Let me give you an example. I once had a neighbour who was awful – no other way to say it. He had a long grey beard and wore round glasses. After my experience with him, I had an automatic response to all men with long grey beards and round glasses. My automatic response was to bristle. I would see these men as I saw my neighbour, not as separate people with their own personalities. Seeing these people for who they were – as different to my neighbour – took a deliberate effort. When I was able to do that, the bristling that would always be my first response would ease.

    If you’ve experienced shame in one situation, it’s normal and understandable to want to protect yourself from it ever happening again. Our natural response then, is to generalise our ‘potential shame situation’ radar to many similar situations, and respond to them all the same way. You’ll limit yourself though if you respond to new situations with an old response that is perhaps no longer helpful. To turn this around, look for the differences. How is the situation different? How is the person different? Is it in a different environment? How are you different? 

  2. Find your lift. 

    The damage of shame is done through the self-talk that tends to happen automatically and out of our awareness. To counter this, we need a lift statement – a statement that will speak to us above our fear of shame. Here’s how:

♦  Find the words that hold you back.

What’s something (or someone) you feel like you’re holding yourself back from? What’s the belief that’s stopping you from moving forward? Maybe it’s that you’re not good enough? Loveable enough? Capable enough? Worthy enough? Try to get a handle on what it is for you. It might be around the way you look, what people think of you, your capacity to earn money, your capacity to get what you deserve.

I’m going to share mine with you so I can illustrate how this works. We’re in this together, right? For me, the general one that takes up space in my head from time to time is ‘I’m not enough.’ The two specific ones that creep in are ‘I’m not likeable enough,’ and ‘I’m not capable enough.’

I know where they come from so they’ve lost a lot of their kick, but sometimes when the guard’s asleep, they sneak in. They can be bold like that. What’s the one that’s pressing in you? You’ll know when you have it – you’ll feel it. 

♦   Now, to what makes it work agains you.

The worst thing about these beliefs is the way they keep us hidden from the world. These words dress the beliefs up as truths and direct our behaviour, usually by finishing off our beliefs with ‘so I won’t‘ at the end.

‘I’m not enough, so I won’t ….’; or

‘They won’t like me, so I won’t (talk to him/ her/ ask them out / approach the group);’ or

‘I’m not smart enough, so I won’t (go for a better job/go for the promotion/start my own business).’

This is how we keep ourselves hidden. 

Now, see if you can finish your sentence ‘ [ Your belief  ] so I won’t.

♦   Time to rework it. (Because you’re way too good to let a few words get in your way.)

Examine your beliefs as fears rather than truths. For example:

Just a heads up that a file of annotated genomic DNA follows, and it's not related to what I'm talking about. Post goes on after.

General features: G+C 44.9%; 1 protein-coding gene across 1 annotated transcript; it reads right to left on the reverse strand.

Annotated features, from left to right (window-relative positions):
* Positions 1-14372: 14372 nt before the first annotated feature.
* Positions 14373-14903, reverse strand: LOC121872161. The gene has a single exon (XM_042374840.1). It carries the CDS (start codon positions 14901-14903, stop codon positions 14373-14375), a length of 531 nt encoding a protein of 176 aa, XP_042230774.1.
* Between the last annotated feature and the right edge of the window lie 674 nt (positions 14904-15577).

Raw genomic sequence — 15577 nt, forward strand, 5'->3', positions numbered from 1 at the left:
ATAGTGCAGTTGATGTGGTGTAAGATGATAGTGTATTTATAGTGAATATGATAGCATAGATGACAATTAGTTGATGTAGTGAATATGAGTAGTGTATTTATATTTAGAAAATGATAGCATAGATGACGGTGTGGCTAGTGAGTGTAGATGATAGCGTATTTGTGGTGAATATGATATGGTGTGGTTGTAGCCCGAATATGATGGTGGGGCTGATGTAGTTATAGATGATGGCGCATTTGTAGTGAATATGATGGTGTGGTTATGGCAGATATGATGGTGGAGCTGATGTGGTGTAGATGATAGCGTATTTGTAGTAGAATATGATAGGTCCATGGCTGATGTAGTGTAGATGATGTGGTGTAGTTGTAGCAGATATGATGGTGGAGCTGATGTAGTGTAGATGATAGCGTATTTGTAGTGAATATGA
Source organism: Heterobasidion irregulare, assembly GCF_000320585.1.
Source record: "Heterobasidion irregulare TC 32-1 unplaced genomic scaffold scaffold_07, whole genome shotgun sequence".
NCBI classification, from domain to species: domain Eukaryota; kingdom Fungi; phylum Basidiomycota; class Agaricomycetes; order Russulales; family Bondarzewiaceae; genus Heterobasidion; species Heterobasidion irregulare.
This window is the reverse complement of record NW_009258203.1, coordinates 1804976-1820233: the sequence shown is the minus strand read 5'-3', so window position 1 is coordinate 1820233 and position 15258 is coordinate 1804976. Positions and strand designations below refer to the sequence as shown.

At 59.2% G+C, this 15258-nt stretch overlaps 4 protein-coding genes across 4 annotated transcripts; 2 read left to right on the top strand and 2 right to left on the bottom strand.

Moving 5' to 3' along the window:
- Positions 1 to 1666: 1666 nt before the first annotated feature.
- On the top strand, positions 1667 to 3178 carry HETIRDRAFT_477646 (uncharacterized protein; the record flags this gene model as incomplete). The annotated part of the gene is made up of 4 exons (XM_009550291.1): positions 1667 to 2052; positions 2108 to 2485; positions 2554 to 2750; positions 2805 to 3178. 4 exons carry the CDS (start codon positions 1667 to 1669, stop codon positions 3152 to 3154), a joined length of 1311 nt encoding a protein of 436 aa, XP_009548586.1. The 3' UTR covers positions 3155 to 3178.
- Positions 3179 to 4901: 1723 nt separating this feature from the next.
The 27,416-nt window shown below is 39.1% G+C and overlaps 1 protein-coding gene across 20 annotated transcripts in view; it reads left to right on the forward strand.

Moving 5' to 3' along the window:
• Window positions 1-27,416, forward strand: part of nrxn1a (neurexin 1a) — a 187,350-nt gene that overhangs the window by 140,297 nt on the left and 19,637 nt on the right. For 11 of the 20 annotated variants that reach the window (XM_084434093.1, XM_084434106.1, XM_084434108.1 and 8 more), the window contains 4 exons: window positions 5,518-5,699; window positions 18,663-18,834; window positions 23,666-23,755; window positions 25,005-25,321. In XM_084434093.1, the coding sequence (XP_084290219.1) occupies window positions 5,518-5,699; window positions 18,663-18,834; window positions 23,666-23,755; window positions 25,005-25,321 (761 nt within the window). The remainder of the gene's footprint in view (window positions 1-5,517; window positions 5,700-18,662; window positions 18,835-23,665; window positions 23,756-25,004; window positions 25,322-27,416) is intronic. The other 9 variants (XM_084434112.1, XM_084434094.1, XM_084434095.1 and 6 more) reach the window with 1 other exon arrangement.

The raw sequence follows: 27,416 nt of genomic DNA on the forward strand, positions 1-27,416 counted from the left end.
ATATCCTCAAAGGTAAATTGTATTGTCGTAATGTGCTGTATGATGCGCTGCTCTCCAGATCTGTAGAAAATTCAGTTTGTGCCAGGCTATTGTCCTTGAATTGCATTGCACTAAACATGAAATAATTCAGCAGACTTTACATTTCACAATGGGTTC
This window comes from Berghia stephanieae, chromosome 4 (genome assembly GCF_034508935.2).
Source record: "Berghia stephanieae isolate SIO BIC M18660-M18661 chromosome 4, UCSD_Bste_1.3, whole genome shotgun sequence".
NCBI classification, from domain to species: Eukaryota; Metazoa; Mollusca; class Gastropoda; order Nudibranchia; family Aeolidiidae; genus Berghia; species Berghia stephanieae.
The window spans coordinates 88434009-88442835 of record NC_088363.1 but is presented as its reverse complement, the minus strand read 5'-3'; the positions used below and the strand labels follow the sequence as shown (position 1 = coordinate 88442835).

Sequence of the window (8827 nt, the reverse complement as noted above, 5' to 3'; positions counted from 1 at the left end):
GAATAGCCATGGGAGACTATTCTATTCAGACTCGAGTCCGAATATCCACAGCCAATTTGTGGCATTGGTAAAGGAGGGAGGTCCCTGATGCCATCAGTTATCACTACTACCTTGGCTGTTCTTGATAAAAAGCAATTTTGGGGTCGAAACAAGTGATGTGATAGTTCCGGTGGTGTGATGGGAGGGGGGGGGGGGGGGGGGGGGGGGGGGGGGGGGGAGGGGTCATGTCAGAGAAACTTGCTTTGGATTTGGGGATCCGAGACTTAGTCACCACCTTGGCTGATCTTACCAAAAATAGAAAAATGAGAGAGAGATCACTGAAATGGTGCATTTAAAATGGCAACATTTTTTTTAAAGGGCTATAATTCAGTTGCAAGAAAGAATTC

Rather than, ‘I’m not enough’, try ‘I’m worried I’m not enough.’

Bring them into the spotlight. These thoughts often work automatically. They’re just there and sometimes, they’re so good at what they do, they direct our behaviour without us even realising they’ve been in the area. All we know is that we’ve held ourselves back.

If someone you cared about was telling you that this was what they say to themselves, what would you say? Chances are you’d smother it with loving words and an open heart. They’re the words you need to say to yourself. It’s the rebuttal. The negation. The ‘but …’. Play around with the words until they feel right. You’ll know it when you have it. For me, it’s this ‘… but I’ve got what it takes.’

‘I’m worried I’m not enough – but I know I’ve got what it takes.’

After a while, this will become the automatic thought. It will step up and take front and centre when the fear of shame holds you back. Try it now for yourself. 

‘I’m scared that [ your belief  ] but I know …

♦   Now we’re going to supercharge it.

Research has shown that self-talk is more powerful when we use ‘you’ instead of ‘I’. Change your statement to reflect this. This will be your new self talk.

‘You’re worried that [ your belief ] but you know you’ve got what it takes.

Now that you’ve got the idea, change the statement so it doesn’t feel cumbersome for you. For me, it looks like this:

‘You’re worried you’re not enough but you know you’ve got what it takes.’

This is the statement that will move you forward. It will give you the lift you need. Whenever you start getting in your own way, this is the statement to call on. I feel it physically when I say mine. It’s the words that you need to be deliberate about when you feel like your holding yourself back. They might not feel like they belong at first. They might feel awkward and cumbersome. All habits do at the start. But that’s a sign that you’re doing something different. That’s growth. 

The thought of doing something you’ve been wanting to, but have held yourself back from, can feel overwhelming. Of course it will. If it didn’t, you would have done it long ago, right? You don’t have to know how it will end and what it will look like you get there. You don’t have to have the full path in your view. You really don’t.

The truth is, the path you think you’ll be taking from the start will likely end up looking completely different. You’ll be redirected, you’ll take wrong turns, you’ll go right when at the beginning, you thought left. As long as you know the general direction and have an idea of what’s involved at the beginning, just take the first step. It’s the hardest one. Do that, and the rest will unfold. The most frightening time is just before the first step but sometimes, the only way through to the very best things is straight the middle. 

Now, take the step. Say the words. Take the chance. Move towards him. Or her. Go be amazing.

4 Comments

Chantel